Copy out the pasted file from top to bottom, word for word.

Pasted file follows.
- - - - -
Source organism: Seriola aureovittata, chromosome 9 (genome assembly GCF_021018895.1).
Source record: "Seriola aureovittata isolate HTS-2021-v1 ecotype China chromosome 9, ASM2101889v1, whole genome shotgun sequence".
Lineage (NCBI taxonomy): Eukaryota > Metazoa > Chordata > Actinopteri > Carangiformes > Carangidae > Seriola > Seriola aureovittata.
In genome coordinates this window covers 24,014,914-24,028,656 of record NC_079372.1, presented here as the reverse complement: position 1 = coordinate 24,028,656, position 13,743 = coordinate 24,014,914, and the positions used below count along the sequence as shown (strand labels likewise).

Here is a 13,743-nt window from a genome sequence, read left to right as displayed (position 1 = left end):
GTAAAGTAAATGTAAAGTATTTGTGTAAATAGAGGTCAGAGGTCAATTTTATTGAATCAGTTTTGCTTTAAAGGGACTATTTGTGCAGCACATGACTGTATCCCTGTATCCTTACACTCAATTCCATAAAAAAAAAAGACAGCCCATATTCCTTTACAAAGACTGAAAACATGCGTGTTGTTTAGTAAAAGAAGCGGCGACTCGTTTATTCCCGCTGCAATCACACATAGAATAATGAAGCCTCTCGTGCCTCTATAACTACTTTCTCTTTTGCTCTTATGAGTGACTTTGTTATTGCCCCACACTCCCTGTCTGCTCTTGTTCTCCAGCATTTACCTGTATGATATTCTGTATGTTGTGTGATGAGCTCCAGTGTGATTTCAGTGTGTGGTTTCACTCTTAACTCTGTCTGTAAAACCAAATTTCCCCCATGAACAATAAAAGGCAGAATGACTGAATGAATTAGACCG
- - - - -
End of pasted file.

Source organism: Seriola aureovittata, chromosome 9 (genome assembly GCF_021018895.1).
Source record: "Seriola aureovittata isolate HTS-2021-v1 ecotype China chromosome 9, ASM2101889v1, whole genome shotgun sequence".
Lineage (NCBI taxonomy): Eukaryota > Metazoa > Chordata > Actinopteri > Carangiformes > Carangidae > Seriola > Seriola aureovittata.
In genome coordinates this window covers 24,014,914-24,028,656 of record NC_079372.1, presented here as the reverse complement: position 1 = coordinate 24,028,656, position 13,743 = coordinate 24,014,914, and the positions used below count along the sequence as shown (strand labels likewise).

Here is a 13,743-nt window from a genome sequence, read left to right as displayed (position 1 = left end):
GTAAAGTAAATGTAAAGTATTTGTGTAAATAGAGGTCAGAGGTCAATTTTATTGAATCAGTTTTGCTTTAAAGGGACTATTTGTGCAGCACATGACTGTATCCCTGTATCCTTACACTCAATTCCATAAAAAAAAAAGACAGCCCATATTCCTTTACAAAGACTGAAAACATGCGTGTTGTTTAGTAAAAGAAGCGGCGACTCGTTTATTCCCGCTGCAATCACACATAGAATAATGAAGCCTCTCGTGCCTCTATAACTACTTTCTCTTTTGCTCTTATGAGTGACTTTGTTATTGCCCCACACTCCCTGTCTGCTCTTGTTCTCCAGCATTTACCTGTATGATATTCTGTATGTTGTGTGATGAGCTCCAGTGTGATTTCAGTGTGTGGTTTCACTCTTAACTCTGTCTGTAAAACCAAATTTCCCCCATGAACAATAAAAGGCAGAATGACTGAATGAATTAGACCG